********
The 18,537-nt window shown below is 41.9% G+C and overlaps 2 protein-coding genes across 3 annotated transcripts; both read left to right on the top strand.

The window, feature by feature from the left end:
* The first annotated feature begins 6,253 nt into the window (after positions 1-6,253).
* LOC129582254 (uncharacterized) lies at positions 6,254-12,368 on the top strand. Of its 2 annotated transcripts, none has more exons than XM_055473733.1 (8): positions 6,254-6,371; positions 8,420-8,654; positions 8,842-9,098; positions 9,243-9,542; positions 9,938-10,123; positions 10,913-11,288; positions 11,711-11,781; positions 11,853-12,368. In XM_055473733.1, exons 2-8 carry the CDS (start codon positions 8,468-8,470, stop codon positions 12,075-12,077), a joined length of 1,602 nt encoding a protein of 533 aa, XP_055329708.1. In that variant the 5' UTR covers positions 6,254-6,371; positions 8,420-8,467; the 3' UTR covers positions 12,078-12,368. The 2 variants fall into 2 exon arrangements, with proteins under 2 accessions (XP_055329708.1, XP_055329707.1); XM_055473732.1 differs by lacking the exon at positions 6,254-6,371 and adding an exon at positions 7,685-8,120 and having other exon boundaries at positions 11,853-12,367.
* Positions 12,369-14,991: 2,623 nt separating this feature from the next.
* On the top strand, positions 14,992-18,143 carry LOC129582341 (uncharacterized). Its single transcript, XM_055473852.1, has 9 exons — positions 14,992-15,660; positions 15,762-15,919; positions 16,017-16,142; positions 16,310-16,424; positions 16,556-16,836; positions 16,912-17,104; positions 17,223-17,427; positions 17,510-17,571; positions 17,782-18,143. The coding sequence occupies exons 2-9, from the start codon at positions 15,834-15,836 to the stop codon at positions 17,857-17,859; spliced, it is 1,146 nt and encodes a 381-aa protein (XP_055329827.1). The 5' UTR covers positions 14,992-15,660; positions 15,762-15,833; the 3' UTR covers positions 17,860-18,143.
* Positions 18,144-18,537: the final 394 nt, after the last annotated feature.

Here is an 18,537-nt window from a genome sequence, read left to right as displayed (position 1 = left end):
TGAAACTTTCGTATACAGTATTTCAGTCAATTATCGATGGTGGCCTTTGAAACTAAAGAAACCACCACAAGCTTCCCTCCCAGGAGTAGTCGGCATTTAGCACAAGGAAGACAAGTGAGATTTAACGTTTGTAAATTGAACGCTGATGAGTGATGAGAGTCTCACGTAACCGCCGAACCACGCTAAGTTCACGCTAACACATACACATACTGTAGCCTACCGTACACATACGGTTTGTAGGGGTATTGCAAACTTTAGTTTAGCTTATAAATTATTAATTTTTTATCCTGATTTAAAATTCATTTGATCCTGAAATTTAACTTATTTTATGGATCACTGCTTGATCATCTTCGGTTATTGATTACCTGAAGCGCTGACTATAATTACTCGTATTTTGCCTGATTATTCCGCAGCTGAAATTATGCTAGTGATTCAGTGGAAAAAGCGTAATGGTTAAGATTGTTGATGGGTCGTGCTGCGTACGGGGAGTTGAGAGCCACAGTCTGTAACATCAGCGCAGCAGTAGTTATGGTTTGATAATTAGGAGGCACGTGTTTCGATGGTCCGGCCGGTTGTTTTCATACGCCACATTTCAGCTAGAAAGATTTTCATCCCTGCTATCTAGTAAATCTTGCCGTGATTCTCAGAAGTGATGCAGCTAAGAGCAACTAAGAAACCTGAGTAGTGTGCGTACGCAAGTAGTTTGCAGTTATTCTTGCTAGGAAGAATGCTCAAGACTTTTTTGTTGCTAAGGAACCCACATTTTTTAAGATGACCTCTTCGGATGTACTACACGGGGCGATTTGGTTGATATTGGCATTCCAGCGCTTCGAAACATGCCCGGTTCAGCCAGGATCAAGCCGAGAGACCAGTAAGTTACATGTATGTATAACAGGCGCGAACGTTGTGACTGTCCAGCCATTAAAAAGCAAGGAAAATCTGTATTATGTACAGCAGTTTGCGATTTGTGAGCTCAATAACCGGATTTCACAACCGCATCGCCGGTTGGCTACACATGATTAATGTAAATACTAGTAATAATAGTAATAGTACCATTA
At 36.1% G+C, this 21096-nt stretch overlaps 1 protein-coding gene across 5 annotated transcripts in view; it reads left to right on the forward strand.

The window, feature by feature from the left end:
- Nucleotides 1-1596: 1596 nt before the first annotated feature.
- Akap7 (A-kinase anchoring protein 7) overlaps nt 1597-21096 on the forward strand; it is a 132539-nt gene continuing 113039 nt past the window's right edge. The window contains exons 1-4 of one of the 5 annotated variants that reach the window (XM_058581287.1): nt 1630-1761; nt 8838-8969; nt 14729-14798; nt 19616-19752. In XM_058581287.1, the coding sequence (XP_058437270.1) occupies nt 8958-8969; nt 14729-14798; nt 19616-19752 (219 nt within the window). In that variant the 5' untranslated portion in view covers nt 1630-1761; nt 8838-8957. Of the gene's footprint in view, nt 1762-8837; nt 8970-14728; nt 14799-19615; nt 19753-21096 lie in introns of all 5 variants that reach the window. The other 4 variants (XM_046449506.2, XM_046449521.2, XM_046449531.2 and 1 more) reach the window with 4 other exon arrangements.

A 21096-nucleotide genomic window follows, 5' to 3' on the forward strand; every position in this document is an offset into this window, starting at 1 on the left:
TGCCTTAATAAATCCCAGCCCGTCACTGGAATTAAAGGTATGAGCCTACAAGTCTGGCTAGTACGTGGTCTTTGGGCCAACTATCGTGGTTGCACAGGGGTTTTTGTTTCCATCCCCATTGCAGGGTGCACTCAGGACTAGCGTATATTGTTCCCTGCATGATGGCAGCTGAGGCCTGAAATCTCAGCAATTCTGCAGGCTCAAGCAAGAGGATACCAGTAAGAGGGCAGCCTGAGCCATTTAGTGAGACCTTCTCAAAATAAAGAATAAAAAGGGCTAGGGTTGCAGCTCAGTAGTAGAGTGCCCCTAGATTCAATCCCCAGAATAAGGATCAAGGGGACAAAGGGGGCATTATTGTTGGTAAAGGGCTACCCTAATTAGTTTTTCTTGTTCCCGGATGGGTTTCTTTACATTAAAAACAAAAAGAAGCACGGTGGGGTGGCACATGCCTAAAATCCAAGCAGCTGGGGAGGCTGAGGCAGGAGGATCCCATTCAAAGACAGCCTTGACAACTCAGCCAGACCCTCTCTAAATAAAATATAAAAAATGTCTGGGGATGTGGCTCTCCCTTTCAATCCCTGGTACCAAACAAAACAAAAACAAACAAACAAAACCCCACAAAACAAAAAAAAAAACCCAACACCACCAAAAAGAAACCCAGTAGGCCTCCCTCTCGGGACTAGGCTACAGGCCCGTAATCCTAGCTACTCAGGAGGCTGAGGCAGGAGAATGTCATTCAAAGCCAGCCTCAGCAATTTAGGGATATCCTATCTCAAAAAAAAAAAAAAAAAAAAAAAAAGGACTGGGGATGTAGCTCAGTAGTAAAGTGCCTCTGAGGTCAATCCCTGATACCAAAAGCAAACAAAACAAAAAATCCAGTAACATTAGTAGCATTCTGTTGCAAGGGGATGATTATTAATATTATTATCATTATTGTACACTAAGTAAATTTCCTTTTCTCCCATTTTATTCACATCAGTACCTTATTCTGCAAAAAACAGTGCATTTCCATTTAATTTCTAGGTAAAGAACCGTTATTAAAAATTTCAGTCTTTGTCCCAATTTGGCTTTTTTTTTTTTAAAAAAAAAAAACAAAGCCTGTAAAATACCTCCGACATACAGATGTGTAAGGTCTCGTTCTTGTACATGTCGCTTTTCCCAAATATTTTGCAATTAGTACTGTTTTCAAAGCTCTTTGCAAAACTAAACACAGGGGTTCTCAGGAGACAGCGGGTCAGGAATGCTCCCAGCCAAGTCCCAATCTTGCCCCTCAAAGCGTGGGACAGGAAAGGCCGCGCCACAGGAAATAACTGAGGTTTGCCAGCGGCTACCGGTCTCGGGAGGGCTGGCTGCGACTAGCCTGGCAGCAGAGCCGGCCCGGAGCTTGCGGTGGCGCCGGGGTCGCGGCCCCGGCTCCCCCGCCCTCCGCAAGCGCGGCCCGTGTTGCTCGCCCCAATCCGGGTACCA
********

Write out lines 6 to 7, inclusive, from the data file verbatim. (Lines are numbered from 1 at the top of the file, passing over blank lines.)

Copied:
* On the top strand, positions 14,992-18,143 carry LOC129582341 (uncharacterized). Its single transcript, XM_055473852.1, has 9 exons — positions 14,992-15,660; positions 15,762-15,919; positions 16,017-16,142; positions 16,310-16,424; positions 16,556-16,836; positions 16,912-17,104; positions 17,223-17,427; positions 17,510-17,571; positions 17,782-18,143. The coding sequence occupies exons 2-9, from the start codon at positions 15,834-15,836 to the stop codon at positions 17,857-17,859; spliced, it is 1,146 nt and encodes a 381-aa protein (XP_055329827.1). The 5' UTR covers positions 14,992-15,660; positions 15,762-15,833; the 3' UTR covers positions 17,860-18,143.
* Positions 18,144-18,537: the final 394 nt, after the last annotated feature.